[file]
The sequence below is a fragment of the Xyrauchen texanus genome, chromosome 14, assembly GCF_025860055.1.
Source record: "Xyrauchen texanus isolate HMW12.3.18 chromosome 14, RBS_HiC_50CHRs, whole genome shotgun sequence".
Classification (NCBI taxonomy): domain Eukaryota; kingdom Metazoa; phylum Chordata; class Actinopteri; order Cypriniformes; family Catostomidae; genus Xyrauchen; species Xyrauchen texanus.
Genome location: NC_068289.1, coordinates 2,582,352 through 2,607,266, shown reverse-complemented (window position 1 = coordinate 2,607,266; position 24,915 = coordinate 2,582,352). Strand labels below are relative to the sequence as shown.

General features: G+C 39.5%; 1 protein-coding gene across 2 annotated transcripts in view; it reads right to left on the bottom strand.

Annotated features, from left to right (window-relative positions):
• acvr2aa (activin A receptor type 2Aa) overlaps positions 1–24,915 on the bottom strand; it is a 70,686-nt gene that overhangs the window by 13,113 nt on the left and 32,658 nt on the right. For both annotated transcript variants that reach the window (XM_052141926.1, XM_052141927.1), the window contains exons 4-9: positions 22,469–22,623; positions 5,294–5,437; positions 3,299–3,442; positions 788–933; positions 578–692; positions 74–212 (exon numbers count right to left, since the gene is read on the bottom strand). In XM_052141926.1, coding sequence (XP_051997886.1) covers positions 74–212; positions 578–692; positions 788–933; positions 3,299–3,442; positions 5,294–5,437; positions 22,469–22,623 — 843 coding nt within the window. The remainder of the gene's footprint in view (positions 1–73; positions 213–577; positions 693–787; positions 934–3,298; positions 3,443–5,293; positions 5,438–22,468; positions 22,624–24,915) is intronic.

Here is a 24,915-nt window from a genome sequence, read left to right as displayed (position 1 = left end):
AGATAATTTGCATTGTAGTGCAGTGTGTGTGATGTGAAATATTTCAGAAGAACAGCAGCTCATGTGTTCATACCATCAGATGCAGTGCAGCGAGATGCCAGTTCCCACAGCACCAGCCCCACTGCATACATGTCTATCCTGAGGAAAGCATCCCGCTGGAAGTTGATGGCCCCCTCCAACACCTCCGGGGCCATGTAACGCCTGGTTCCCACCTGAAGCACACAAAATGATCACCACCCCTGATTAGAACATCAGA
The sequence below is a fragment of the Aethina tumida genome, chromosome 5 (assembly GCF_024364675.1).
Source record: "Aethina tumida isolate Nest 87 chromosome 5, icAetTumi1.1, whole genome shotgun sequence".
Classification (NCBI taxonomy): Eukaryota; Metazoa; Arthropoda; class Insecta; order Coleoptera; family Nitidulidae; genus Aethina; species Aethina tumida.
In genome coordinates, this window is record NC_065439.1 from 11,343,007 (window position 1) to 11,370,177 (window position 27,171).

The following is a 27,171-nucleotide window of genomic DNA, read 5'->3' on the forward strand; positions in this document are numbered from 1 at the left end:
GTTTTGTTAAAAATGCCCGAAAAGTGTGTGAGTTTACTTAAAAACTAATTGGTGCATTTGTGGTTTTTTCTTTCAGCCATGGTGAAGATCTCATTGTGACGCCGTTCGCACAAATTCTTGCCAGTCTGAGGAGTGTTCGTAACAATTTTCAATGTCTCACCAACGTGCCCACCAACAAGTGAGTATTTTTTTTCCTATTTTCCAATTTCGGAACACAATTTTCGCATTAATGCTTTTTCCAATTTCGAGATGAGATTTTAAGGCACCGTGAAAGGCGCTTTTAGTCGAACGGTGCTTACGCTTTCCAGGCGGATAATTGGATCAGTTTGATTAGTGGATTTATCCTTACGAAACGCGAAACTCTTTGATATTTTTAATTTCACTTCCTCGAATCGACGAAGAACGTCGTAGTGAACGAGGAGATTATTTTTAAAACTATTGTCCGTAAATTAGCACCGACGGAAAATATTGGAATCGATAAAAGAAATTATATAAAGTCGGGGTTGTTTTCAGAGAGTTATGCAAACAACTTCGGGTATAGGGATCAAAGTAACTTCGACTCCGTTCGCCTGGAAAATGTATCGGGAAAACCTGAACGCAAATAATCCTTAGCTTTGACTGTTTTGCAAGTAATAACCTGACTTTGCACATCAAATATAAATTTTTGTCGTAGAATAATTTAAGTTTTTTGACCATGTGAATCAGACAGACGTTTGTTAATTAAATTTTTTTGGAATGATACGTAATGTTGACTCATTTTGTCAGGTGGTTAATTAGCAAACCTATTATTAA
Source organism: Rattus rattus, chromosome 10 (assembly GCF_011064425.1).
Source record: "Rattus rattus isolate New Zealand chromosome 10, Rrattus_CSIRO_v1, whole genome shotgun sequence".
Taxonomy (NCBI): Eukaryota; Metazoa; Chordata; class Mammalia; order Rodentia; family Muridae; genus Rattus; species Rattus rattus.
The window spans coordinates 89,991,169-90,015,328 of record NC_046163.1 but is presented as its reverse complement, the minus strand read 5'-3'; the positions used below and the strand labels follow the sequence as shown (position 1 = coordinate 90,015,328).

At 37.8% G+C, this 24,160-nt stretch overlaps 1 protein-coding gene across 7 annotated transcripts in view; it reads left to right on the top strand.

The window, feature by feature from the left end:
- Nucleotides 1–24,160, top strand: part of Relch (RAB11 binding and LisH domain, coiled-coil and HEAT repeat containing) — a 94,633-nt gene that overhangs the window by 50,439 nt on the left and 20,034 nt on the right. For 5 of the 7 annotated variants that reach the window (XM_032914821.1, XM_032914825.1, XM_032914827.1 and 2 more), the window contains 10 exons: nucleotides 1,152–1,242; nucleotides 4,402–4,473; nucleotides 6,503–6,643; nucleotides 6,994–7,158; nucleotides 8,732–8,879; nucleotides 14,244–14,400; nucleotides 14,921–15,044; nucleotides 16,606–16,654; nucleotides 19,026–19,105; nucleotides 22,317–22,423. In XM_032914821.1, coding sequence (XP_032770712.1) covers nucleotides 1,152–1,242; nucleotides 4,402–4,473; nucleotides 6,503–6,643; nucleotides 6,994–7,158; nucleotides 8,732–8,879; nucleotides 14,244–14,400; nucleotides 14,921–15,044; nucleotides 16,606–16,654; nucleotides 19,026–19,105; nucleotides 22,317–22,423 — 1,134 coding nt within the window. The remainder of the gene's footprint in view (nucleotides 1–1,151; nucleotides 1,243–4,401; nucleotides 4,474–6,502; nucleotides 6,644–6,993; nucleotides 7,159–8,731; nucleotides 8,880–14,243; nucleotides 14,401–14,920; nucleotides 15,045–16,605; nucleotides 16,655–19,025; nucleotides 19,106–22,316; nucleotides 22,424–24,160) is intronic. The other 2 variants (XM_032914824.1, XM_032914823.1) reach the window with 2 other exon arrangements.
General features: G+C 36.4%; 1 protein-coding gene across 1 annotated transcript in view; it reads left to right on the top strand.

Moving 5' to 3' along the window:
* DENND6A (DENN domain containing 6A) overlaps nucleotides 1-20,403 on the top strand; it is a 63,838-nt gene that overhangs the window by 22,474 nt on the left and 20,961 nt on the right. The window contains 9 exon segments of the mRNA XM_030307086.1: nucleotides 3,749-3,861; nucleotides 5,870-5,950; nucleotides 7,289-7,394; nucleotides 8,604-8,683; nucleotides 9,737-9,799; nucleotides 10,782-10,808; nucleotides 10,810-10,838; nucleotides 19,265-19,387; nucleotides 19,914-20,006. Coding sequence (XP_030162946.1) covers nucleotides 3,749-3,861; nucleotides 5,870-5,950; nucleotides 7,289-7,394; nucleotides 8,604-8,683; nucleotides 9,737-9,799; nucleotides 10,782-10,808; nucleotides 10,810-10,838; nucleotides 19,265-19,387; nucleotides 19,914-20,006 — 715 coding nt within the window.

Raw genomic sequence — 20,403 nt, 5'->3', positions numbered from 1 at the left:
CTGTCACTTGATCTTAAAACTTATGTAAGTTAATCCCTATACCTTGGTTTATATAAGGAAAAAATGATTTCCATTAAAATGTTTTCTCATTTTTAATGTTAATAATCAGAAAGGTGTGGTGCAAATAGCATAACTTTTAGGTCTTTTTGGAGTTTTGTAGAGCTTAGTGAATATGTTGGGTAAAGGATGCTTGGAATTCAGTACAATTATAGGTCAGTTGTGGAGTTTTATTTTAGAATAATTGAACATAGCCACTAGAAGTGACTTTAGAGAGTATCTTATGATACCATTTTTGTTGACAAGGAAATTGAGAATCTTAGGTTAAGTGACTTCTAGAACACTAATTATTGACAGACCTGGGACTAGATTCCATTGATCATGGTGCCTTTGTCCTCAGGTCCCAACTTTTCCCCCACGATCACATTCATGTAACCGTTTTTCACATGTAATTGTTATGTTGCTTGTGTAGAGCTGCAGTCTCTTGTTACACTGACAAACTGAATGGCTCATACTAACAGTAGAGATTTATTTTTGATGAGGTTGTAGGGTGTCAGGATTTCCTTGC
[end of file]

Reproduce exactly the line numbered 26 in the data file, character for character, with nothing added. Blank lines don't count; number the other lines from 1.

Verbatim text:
Raw genomic sequence — 20,403 nt, 5'->3', positions numbered from 1 at the left: